5. You have been together for only a couple of months, and although you feel you have become close and are connected emotionally, you have yet to become passionately involved or think about your future commitment.
6. You are in love and have a strong sexual desire for one another, are very close and connected emotionally, but have yet to discuss any future plans that would include a decision to commit only to each other.
7. You have been together for a while and are planning on staying together. You continue to maintain a healthy and satisfying sex life, but say you do not feel very closely connected where emotion is concerned.
1. Companionate Love
3. Empty Love
4. Consummate Love
7. Fatuous Love
How did your relationship rate? It’s possible that you don’t fit completely into one category, as these are the extremes. You can use that triangle to plot your relationship’s exact point. Higher on intimacy and passion but not quite ready to make a commitment means that you’re starting to move from romantic love and into the consummate region.
This example shows that just as it can be useful to find out where your relationship fits in the triangle, it’s also helpful to remember that relationships are rarely static over time. You don’t have to give up on a relationship that’s fatuous or empty because the relationship lacks either intimacy, passion, or both. At least one study, though conducted on undergraduates (Madey & Rodgers, 2009), suggests that intimacy and commitment contribute to relationship satisfaction. Research on long-term relationships suggests, further, that passion in the form of wanting to be near your partner continues to predict a couple’s satisfaction. You can dial up or down the dimension that’s in need of adjustment by working on that function of your relationship.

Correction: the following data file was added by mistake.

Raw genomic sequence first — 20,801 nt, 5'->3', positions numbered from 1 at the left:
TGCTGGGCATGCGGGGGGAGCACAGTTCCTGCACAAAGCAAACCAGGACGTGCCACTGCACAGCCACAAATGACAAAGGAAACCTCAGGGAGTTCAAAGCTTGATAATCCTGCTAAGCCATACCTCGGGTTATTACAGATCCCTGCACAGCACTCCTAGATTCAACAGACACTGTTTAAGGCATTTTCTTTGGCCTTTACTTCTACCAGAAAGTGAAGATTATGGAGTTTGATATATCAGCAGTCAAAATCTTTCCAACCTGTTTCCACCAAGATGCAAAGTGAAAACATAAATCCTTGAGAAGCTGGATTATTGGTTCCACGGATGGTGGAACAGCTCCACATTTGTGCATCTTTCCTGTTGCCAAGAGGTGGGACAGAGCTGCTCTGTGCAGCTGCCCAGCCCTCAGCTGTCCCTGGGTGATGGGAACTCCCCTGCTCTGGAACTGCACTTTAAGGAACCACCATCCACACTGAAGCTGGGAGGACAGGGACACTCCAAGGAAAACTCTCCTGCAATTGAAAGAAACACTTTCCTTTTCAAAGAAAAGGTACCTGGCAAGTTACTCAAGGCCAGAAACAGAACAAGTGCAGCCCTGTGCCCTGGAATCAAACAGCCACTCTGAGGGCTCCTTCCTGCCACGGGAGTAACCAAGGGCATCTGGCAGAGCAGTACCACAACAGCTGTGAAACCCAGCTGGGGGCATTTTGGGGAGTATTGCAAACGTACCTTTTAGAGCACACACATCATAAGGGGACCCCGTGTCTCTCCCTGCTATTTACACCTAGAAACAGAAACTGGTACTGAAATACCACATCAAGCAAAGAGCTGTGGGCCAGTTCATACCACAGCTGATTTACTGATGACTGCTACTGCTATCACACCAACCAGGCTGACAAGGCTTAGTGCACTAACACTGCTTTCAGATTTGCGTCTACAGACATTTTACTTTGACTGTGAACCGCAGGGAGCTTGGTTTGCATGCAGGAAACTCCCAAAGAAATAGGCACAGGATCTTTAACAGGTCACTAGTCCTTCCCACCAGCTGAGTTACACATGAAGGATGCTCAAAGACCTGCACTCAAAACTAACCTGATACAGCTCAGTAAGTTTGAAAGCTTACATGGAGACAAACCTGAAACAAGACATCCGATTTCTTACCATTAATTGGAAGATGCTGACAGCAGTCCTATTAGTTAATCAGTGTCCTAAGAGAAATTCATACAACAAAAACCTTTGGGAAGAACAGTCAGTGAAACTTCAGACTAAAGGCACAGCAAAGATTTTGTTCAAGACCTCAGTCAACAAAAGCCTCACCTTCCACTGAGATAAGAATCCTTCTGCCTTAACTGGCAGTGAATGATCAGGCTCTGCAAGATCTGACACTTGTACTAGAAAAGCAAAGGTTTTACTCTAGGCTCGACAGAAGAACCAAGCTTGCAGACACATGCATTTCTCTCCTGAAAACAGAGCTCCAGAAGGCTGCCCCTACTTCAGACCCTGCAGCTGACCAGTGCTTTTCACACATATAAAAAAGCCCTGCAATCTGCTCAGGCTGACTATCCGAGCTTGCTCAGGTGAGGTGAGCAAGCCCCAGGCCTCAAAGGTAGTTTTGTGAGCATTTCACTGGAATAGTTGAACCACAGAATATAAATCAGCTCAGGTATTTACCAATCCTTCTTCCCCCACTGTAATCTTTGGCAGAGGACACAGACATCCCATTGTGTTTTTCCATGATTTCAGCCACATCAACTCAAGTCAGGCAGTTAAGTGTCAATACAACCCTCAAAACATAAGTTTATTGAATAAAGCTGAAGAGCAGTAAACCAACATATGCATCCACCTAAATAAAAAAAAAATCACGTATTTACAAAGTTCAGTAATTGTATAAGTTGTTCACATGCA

If you want to take this even further, ask your relationship partner to take this quick quiz. Perhaps you’ll be surprised to find out that what you think is an empty love is one that your partner finds has more passion and intimacy than you realize. Or you may find out that the relationship you think is consummate is one that your partner finds lacking in one of the three crucial dimensions.
Your partner’s happiness, as well as your own, can benefit from a candid discussion of where you feel you need to make those adjustments. Relationship education, though intended for premarital counseling, can also help long-term couples gain skills and knowledge to prop up their ways of handling communication and conflict resolution.
Psychologists may still not have the ultimate definition of love, but the framework provided by triangle theory can give you a practical tool to maximize the fulfilling you receive out of your closest ties.
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Copyright Susan Krauss Whitbourne, Ph.D. 2013
Madey, S. F., & Rodgers, L. (2009). The effect of attachment and Sternberg's Triangular Theory of Love on relationship satisfaction. Individual Differences Research, 7(2), 76-84.
Sternberg, R. J., & Weis, K. (2006 . The new psychology of love. New Haven, CT US: Yale University Press.